Asteroids

How Hard Is It to Blow Up an Asteroid?

In the iconic 1998 movie "Armageddon," Bruce Willis (aka Harry Stamper) leads a group of misfit miners to drill into an asteroid threatening Earth and blow it up before it's too late. In fact, the threat of asteroids is a common theme in sci-fi movies, including "The Good Dinosaur" and "Seeking a Friend for the End of the World." But here's a sad spoiler alert: It probably is harder to destroy these asteroids than we thought.

Not Just Science Fiction

While incoming space rocks make for fun popcorn nights, in reality, the threat is super-serious. An asteroid might have killed the dinosaurs 66 million years ago. And it was only five years ago that a much smaller object broke up over Chelyabinsk, Russia, shattering glass and causing hundreds of reported injuries.

Watch Dash-Cam Footage of the Chelyabinsk Meteor

NASA (and many others) is on the case, scanning the sky for threatening objects and also setting up a Planetary Defense Coordination Office to work with other agencies in case an Earth-killing space rock is ever found. Both Japan and the United States are also studying two asteroids up close right now with the Hayabusa2 and OSIRIS-REx missions, in part to better characterize the potential threat of these tiny worlds. The good news? We don't know of an imminent threat to Earth. The bad news? The solar system is a big place, and it's statistically likely over hundreds or thousands of years that something big will inevitably hit Earth, so we must not give up the search, and we must remain vigilant.

And there are studies going on all the time about asteroids, including a new one about asteroid impacts that appears soon in the journal Icarus.

"We are impacted fairly often by small asteroids, such as in the Chelyabinsk event a few years ago," said study co-author K. T. Ramesh, the director of the Hopkins Extreme Materials Institute at Johns Hopkins University, in a statement. "It is only a matter of time before these questions go from being academic, to defining our response to a major threat. We need to have a good idea of what we should do when that time comes — and scientific efforts like this one are critical to help us make those decisions."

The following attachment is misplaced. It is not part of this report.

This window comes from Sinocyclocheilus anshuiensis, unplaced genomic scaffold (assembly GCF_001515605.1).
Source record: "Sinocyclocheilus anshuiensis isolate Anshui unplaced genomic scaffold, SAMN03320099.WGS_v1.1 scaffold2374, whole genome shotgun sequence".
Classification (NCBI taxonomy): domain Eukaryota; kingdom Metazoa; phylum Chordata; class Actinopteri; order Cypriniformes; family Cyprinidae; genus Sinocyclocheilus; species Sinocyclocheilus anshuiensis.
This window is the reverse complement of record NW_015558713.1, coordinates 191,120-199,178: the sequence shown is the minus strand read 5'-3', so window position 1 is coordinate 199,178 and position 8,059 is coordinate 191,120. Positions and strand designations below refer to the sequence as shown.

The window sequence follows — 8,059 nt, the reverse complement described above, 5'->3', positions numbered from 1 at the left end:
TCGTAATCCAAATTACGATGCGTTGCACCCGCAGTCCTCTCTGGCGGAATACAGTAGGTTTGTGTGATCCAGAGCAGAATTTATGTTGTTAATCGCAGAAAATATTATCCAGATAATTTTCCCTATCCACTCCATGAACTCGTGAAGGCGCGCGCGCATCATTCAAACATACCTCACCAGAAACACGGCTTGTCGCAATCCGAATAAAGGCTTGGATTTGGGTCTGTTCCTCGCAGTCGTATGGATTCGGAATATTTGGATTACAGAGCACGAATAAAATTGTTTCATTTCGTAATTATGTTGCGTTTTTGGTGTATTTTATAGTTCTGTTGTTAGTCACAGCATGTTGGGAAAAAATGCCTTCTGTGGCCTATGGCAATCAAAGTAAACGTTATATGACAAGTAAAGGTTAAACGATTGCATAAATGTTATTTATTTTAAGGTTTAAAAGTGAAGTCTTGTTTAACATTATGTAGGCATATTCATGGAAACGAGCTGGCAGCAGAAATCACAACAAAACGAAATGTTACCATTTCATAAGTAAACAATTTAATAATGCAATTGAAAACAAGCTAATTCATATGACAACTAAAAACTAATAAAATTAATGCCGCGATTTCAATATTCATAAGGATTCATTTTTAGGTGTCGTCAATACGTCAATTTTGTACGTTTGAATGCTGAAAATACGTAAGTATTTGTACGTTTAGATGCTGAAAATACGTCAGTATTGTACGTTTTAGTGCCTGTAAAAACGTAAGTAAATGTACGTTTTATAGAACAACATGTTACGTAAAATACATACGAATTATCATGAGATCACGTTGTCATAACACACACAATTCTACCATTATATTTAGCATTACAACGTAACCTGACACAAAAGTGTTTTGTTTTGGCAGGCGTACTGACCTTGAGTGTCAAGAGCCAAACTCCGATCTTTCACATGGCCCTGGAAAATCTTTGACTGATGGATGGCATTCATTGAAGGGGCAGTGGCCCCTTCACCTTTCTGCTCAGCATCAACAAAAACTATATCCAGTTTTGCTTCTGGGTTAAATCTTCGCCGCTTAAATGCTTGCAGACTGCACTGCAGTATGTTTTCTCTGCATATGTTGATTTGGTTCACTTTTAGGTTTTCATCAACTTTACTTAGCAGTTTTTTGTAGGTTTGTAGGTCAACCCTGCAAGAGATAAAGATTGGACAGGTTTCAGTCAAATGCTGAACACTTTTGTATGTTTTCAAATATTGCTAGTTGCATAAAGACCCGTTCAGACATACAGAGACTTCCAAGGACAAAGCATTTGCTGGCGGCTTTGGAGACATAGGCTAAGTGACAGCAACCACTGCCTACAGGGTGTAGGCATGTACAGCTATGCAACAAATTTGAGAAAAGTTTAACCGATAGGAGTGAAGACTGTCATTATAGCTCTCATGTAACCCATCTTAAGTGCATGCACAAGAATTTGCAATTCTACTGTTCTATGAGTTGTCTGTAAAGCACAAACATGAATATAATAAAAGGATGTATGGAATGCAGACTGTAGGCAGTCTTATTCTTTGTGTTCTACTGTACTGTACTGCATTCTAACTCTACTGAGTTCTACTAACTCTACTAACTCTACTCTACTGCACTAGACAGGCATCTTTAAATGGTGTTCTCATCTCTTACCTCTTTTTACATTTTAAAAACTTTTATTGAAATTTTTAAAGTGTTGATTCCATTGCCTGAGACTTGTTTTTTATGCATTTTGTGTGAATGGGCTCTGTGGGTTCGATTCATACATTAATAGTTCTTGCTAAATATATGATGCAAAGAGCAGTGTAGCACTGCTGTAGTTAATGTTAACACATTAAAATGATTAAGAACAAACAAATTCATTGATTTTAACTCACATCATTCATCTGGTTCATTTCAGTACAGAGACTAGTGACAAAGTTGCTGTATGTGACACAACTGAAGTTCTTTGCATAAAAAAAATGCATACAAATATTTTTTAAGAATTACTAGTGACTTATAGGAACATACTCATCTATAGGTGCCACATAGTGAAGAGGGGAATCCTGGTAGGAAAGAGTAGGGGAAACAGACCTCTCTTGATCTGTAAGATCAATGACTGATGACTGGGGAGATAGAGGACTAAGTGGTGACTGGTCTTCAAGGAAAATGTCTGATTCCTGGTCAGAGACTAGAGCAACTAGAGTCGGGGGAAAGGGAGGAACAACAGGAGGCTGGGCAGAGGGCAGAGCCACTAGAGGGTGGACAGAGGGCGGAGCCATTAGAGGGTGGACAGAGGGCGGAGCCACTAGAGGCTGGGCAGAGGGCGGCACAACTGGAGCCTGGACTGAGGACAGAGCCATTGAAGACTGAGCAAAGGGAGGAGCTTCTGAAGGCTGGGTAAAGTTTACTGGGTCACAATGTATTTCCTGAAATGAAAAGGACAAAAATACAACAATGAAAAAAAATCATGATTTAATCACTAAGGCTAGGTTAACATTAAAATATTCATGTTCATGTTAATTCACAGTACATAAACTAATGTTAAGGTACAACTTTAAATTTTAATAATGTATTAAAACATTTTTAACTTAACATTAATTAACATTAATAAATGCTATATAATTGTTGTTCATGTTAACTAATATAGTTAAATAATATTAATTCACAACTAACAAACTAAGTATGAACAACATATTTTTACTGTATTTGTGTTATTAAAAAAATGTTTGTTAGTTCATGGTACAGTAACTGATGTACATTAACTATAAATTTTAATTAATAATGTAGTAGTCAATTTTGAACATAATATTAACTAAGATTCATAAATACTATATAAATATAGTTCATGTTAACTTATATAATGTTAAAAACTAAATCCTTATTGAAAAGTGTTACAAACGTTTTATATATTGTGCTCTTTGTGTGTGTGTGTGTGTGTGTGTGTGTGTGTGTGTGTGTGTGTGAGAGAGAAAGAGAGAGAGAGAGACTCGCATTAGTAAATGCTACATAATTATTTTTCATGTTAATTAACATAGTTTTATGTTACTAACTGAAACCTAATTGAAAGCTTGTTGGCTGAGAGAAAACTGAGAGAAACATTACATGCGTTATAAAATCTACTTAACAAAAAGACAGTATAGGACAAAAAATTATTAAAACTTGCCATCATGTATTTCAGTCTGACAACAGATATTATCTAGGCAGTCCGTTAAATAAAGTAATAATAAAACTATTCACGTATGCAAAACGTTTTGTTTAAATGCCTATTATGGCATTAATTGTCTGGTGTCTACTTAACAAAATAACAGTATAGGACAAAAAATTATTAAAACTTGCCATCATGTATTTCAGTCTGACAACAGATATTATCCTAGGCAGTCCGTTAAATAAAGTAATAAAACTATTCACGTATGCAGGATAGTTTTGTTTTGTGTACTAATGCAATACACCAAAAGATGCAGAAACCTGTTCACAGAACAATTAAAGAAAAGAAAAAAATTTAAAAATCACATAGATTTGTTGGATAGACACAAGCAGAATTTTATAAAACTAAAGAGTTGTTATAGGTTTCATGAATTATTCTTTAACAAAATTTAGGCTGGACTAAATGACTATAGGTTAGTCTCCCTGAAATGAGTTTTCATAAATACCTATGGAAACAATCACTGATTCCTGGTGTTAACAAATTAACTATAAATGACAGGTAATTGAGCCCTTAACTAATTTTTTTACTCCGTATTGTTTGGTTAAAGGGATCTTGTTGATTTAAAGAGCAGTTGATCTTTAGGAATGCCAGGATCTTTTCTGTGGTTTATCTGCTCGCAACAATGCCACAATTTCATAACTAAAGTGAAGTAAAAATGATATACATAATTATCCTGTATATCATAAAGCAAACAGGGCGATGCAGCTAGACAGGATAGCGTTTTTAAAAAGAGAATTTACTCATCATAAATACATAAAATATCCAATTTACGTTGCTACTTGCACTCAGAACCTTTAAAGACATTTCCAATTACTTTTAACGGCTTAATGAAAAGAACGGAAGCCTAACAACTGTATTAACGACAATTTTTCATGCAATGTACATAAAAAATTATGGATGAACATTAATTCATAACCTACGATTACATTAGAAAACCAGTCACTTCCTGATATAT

Cosmic Billiards

To get that idea, Ramesh and colleagues (including lead author Charles El Mir, a recent Ph.D. graduate) redid a study from the early 2000s, where a different research team made a computer model simulating an asteroid one kilometer (0.62 miles) across slamming into another asteroid 25 kilometers (15.6 miles) across. The old results looked reassuring — it suggested the bigger asteroid would be obliterated — but computer technology has come a long way in almost two decades. It's time to work on this again.

The new study rehashed the same scenario with a newer computer model, called Tonge-Ramesh, which takes into account factors such as how cracks spread in asteroids during collisions. Once investigators ran the model, they did indeed see cracks forming — but it wasn't enough to tear the asteroid apart. Instead, the core of the asteroid was damaged, but still intact enough to exert a gravitational pull on the fragments that were blasted off by the collision. It might have been cracked, but the asteroid was still mostly in one piece.

"We used to believe that the larger the object, the more easily it would break because bigger objects are more likely to have flaws. Our findings, however, show that asteroids are stronger than we used to think and require more energy to be completely shattered," said El Mir in the same statement.

That doesn't mean that it's all dire news; just that when we think about methods to protect Earth from asteroids, we may have to try something a bit stronger to destroy those space rocks. We also might need to think more creatively. Maybe a better approach might be to tug the asteroids away from Earth rather than blowing them up. Or maybe we'll get lucky and find a way to create "Star Trek"-like forcefields to keep asteroids away. Only time and technological development will tell.

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Learn more about the risks to our planet in "Death from the Skies!: The Science Behind the End of the World" by astronomer Phil Plait. We handpick reading recommendations we think you may like. If you choose to make a purchase, Curiosity will get a share of the sale.

Written by Elizabeth Howell March 7, 2019

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